2011-10-26 / Editorials

A belated ‘thank you’ — it’s about time

Alex McRae


Alex McRae Alex McRae Anyone born and raised in America since 1980 can’t remember a time when the members of our nation’s military weren’t respected and honored for the service and sacrifice they and their families make for our country.

Those old enough to remember how veterans were treated during the Vietnam War are astonished at the about-face in the national mood toward those who wear the uniform of the United States of America.

Especially those who served in Vietnam. But over 50 years after America’s most unpopular war officially began, Vietnam veterans are finally being treated with the respect they so richly deserve.

It’s about time.

Until the Vietnam War, all America’s military personnel felt they were fighting for a noble cause, or at least an understandable one. That wasn’t the case in Vietnam. And the timing of that war could not have been worse.

After suffering massive losses in World War II and Korea, Americans were weary of war. The nation was focused on another battle, a bitter civil rights struggle dedicated to finally making good on the American promise that all men are created equal and all deserved the rights and privileges still denied to many simply because of the color of their skin.

The American presence in Vietnam escalated from an advisory role to full-fledged war at the same time the nation’s streets were filled with civil rights protesters. Those protesters gladly joined a growing group determined to stop a war in which the enemy hadn’t threatened our nation with guns or bombs but a political philosophy called Communism.

As soon as Americans started dying in huge numbers in a country few had heard of to slow the advance of a philosophy few at home worried about, the Vietnam War lost most of what little support it had.

Politicians more concerned about re-election than military victory and horrified at pictures streaming back to the U.S. nightly from American’s first televised war took charge of the fighting, creating rules of engagement that put American troops at greater risk for the sake of better public relations.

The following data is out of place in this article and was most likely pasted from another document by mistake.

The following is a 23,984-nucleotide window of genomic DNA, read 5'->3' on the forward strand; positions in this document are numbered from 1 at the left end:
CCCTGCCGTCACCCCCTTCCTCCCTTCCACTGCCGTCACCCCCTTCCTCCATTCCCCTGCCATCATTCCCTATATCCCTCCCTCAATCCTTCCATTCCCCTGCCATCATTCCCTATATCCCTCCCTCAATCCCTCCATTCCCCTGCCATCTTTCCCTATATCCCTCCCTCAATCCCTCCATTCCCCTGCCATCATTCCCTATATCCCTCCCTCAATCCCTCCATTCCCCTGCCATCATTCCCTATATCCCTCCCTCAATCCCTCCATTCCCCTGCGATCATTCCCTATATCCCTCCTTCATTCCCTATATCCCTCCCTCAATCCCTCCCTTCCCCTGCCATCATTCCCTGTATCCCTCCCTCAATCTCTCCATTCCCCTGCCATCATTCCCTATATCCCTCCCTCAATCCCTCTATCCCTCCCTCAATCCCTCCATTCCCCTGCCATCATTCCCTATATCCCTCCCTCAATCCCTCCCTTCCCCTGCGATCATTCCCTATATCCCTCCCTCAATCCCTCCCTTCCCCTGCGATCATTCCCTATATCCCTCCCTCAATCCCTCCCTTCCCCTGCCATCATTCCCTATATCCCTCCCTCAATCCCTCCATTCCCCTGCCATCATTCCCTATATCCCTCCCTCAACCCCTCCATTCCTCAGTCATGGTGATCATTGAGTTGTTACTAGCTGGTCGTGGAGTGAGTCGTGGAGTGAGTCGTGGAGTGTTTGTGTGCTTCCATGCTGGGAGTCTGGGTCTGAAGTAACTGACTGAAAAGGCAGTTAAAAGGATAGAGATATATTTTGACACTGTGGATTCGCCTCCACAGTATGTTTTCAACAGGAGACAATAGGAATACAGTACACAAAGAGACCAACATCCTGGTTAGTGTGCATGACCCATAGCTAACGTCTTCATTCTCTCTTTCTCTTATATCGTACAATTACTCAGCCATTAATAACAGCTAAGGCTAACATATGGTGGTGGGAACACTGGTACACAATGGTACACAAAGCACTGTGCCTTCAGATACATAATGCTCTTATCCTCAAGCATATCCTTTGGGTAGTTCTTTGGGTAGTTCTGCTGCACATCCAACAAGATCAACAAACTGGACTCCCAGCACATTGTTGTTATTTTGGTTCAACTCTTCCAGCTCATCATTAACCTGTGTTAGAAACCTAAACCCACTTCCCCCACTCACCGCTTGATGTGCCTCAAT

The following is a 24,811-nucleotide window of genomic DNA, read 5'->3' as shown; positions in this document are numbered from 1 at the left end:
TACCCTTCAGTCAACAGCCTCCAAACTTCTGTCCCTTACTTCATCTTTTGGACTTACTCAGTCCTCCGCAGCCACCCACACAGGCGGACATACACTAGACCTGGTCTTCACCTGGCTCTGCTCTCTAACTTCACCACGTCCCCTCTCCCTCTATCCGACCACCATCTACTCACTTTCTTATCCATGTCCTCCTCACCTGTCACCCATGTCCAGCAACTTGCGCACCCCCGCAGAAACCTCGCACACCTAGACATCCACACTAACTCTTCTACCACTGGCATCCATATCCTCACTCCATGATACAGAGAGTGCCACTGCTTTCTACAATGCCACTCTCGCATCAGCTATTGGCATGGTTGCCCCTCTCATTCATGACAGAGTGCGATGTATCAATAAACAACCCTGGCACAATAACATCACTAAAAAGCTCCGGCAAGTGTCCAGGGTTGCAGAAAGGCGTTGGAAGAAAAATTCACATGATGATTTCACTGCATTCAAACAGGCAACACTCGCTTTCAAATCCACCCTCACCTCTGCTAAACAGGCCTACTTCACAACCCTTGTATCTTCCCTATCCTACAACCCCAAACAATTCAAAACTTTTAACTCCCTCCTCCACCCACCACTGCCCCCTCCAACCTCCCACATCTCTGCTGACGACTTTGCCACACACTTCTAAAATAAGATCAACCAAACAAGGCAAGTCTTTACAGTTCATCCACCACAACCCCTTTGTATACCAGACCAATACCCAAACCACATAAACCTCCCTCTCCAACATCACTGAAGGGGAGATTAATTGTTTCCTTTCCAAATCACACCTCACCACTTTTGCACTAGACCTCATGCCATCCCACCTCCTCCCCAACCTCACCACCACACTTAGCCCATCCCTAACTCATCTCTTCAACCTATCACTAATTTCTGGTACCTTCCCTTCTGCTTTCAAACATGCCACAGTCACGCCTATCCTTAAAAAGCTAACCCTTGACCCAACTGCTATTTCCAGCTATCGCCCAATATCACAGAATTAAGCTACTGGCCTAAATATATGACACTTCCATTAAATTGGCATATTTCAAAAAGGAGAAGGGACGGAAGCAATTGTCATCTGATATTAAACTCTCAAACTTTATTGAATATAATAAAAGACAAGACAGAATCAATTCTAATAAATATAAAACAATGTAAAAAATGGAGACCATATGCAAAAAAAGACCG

Opposition to the Vietnam War grew more bitter by the day. But instead of taking their frustrations out on the politicians who had ordered our military to fight and die with one hand tied behind their backs, protesters vented their anger on our troops.

Military personnel who had served with honor and courage came home to be cursed, spat upon and called baby killers.

The Vietnam War divided this nation in a way not previously thought possible, pitting our military against citizens more willing to ignore or despise our warriors than thank them for their sacrifice and suffering.

During the Gulf War of the early 1990s, American troops were welcomed home with thanks from their fellow citizens. Troops now fighting in Iraq and Afghanistan routinely return to a hero’s welcome.

Vietnam War vets could only watch the warm receptions they deserved and never got.

That has slowly changed, and in recent years more and more Vietnam vets are stepping from the shadows to take part in special ceremonies on Veterans Day and Memorial Day. Organizers of such events now take care to insure that Vietnam vets are not just included, but honored.

As we commemorate what the U.S. Congress has designated as the 50th anniversary of the war this nation tried so long and hard to forget, communities across the country are finally paying tribute to Vietnam vets.

If your community isn’t one, it’s not too late to honor those among you who served in Vietnam.

The Vietnam Veterans Memorial in Washington, D.C. is the nation’s most heavilyvisited memorial. Many believe its popularity is due to the monument’s intensely personal nature.

Instead of featuring soaring statues of heroic warriors performing heroic deeds, the Vietnam Veterans Memorial is inscribed with the names of over 58,000 Americans who gave their lives for their country.

Many who returned from that faraway war still suffer from wounds inflicted not so much by a foreign enemy but an ungrateful nation.

Chances are good several live in your hometown. Now would be a good time to look them up and finally say “Thank You” and “Welcome Home.”

Our Vietnam vets deserve no less.

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